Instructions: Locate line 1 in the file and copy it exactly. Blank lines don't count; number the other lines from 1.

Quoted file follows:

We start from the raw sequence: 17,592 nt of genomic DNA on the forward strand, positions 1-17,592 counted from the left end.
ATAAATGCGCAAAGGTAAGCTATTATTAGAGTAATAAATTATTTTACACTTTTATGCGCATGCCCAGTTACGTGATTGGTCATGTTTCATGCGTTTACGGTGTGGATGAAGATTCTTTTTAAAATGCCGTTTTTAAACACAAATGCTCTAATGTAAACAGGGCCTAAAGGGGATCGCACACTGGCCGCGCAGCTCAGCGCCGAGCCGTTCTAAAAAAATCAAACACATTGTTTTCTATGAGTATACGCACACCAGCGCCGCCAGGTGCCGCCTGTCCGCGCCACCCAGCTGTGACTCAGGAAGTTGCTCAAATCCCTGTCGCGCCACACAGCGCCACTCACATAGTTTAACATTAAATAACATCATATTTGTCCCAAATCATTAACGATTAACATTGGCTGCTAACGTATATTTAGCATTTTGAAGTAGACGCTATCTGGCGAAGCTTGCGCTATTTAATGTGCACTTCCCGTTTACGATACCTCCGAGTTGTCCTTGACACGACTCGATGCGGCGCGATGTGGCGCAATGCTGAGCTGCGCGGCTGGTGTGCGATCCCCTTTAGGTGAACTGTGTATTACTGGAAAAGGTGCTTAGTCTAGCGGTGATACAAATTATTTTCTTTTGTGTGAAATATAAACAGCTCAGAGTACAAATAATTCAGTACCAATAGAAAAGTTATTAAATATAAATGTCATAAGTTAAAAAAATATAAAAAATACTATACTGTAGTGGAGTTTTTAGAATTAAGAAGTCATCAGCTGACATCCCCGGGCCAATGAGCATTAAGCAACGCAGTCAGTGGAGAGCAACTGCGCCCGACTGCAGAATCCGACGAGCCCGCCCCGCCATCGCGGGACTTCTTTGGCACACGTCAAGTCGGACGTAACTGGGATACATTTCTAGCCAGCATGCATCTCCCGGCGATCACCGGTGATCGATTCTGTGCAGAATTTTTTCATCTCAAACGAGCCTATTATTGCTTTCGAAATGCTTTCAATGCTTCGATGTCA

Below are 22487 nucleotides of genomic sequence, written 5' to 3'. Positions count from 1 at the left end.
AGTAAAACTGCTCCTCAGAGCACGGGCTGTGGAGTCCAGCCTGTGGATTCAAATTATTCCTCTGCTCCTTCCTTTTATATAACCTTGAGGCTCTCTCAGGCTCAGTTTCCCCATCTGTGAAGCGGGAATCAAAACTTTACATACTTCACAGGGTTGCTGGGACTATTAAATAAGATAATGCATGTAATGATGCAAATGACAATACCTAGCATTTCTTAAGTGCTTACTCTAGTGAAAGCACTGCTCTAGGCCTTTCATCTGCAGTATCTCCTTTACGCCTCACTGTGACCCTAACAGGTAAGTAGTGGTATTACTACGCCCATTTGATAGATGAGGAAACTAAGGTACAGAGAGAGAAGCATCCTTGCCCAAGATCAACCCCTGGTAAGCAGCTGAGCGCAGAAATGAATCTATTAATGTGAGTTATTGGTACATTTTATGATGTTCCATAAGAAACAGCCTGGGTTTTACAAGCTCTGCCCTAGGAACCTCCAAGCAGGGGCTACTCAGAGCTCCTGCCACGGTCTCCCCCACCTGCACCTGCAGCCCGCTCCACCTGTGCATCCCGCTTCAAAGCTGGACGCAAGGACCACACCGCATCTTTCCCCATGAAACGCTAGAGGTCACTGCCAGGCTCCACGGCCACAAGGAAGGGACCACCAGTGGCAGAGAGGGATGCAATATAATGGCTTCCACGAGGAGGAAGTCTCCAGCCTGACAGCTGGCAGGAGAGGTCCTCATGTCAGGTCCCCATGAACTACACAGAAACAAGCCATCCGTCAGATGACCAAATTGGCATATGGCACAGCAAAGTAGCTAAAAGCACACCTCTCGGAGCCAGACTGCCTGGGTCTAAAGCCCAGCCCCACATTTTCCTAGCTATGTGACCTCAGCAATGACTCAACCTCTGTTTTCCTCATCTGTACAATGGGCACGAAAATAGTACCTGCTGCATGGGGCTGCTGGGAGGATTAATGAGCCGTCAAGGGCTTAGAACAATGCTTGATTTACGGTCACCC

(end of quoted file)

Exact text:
We start from the raw sequence: 17,592 nt of genomic DNA on the forward strand, positions 1-17,592 counted from the left end.